“I do not believe that sports fans will notice any immediate difference in the platforms offered by current operators. Most of the changes that the SWAC made to the rules during the transition relate to the back-office functions of operators, reporting requirements and the licensure process, none of which really impact the player’s experience,” Thomas said.

“However, there are several potential operators who have applied for licensure that will be reviewed by the council soon – so there may be several new platforms available to Tennessee sports wagering players in the near future.”

Currently the state has licensed nine operators, who pay an annual fee of $750,000.

The original sportsbooks to operate in Tennessee were BetMGM, FanDuel and DraftKings, along with Nashville start-up Action 24/7. Four more sportsbooks were added in 2021 — Caesars, TwinSpires, WynnBet and Barstool — while Nashville-based Wagr became the newest operator in January.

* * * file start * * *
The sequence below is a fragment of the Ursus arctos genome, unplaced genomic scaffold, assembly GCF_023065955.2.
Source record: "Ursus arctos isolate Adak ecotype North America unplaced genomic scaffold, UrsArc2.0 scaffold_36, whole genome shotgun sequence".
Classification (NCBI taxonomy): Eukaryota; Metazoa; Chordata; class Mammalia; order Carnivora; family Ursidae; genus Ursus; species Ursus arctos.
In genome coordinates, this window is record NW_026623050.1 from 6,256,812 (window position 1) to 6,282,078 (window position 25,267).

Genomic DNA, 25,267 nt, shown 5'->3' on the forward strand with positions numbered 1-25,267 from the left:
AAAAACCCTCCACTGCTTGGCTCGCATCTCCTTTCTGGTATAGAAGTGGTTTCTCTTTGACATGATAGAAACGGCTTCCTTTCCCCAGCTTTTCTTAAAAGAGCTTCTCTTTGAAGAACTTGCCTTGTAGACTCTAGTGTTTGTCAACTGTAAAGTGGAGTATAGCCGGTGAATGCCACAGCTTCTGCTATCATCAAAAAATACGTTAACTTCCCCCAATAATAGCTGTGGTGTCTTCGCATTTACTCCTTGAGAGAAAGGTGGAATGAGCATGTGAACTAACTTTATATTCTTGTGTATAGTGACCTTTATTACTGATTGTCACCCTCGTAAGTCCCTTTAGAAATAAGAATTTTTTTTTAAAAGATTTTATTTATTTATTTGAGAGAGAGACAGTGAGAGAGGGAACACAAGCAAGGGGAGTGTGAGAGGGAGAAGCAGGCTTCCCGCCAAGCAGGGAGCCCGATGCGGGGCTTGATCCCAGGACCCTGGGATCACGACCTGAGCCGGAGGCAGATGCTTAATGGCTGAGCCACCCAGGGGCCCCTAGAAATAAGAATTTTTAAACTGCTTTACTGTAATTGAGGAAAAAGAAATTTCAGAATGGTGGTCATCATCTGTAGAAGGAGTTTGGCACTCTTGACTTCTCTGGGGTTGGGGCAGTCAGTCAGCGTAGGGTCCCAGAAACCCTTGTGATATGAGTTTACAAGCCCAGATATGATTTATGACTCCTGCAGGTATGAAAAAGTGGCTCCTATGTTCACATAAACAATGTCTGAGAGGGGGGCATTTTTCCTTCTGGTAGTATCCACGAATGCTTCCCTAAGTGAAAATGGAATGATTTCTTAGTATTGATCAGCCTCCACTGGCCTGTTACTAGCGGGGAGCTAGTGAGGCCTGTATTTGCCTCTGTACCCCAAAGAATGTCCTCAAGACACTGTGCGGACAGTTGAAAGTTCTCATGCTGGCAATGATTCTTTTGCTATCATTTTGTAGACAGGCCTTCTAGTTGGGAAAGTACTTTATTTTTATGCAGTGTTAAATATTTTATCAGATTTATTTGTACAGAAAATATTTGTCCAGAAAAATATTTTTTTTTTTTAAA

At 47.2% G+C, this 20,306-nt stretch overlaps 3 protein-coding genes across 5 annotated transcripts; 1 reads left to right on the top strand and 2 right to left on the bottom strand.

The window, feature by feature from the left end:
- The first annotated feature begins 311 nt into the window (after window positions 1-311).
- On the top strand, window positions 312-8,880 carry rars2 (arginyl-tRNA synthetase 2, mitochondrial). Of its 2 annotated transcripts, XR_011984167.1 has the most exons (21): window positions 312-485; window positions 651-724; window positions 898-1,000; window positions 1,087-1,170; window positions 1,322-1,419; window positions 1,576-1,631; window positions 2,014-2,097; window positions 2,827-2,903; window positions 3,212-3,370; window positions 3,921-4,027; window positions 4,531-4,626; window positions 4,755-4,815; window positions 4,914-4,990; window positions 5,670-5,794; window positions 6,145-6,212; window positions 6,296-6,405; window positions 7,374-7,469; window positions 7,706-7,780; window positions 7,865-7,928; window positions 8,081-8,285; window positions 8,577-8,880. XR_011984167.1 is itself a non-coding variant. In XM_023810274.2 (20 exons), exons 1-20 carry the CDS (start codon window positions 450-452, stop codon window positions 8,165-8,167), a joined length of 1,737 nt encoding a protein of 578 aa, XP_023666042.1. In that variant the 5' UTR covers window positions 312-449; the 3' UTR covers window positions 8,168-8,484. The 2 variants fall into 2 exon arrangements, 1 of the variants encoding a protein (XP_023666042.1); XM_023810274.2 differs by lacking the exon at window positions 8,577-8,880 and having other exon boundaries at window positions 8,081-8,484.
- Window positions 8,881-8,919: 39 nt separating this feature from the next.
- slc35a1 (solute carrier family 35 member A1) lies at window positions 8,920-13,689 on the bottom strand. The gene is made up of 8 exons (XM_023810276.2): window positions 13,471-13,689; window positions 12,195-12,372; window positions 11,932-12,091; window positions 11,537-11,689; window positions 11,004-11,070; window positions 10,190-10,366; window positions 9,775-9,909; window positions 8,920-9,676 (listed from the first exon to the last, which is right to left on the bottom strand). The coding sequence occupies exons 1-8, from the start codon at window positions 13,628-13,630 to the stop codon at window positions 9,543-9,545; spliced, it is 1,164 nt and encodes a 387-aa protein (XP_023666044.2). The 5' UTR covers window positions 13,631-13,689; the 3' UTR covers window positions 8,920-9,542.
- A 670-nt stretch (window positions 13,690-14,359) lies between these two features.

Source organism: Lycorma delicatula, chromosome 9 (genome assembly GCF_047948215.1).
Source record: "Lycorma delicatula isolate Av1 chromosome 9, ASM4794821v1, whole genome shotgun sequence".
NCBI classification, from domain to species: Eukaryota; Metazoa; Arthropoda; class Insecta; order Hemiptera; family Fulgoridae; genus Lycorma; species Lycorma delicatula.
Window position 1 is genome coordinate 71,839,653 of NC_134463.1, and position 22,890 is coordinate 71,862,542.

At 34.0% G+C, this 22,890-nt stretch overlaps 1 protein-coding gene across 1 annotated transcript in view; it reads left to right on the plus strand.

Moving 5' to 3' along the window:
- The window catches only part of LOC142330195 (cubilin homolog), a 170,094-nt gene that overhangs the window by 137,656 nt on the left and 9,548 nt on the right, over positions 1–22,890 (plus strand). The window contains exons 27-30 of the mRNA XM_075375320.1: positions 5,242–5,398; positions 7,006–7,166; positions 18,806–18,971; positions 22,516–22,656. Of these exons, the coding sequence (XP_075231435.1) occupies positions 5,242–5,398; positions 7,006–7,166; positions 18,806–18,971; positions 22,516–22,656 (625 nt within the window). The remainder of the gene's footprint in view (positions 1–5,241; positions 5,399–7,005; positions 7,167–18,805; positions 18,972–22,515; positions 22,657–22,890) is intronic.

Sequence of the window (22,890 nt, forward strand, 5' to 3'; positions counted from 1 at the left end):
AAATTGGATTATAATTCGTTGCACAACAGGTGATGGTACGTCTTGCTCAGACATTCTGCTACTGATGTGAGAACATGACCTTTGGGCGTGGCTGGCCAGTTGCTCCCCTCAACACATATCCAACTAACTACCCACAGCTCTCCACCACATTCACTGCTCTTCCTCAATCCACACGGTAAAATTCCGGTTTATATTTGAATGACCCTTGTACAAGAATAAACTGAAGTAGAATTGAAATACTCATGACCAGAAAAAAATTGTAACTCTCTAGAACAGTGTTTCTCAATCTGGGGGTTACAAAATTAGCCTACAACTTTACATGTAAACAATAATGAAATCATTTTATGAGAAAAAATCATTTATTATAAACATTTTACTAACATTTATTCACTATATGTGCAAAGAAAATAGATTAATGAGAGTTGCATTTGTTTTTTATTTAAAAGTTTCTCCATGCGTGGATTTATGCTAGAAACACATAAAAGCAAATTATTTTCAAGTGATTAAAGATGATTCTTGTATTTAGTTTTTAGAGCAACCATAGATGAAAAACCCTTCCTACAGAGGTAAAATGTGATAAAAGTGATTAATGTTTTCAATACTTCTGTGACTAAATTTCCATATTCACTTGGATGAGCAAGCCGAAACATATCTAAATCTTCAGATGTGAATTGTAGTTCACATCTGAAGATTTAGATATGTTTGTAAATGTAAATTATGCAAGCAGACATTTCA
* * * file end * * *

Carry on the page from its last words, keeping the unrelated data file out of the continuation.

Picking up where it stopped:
“Wagr’s CEO and co-founder/chief product officer Mario Malavé (CEO) and Eliana Eskinazi (chief product officer) both moved to Nashville (from Boston) in the recent past — perhaps a year ago — and are operating Wagr with Nashville as its home base,” Thomas said.

Thomas said the role of SWAC is “ensuring the integrity of sports wagering in Tennessee,” noting her group is a state agency as opposed to the same “quasi-governmental” category of the lottery.”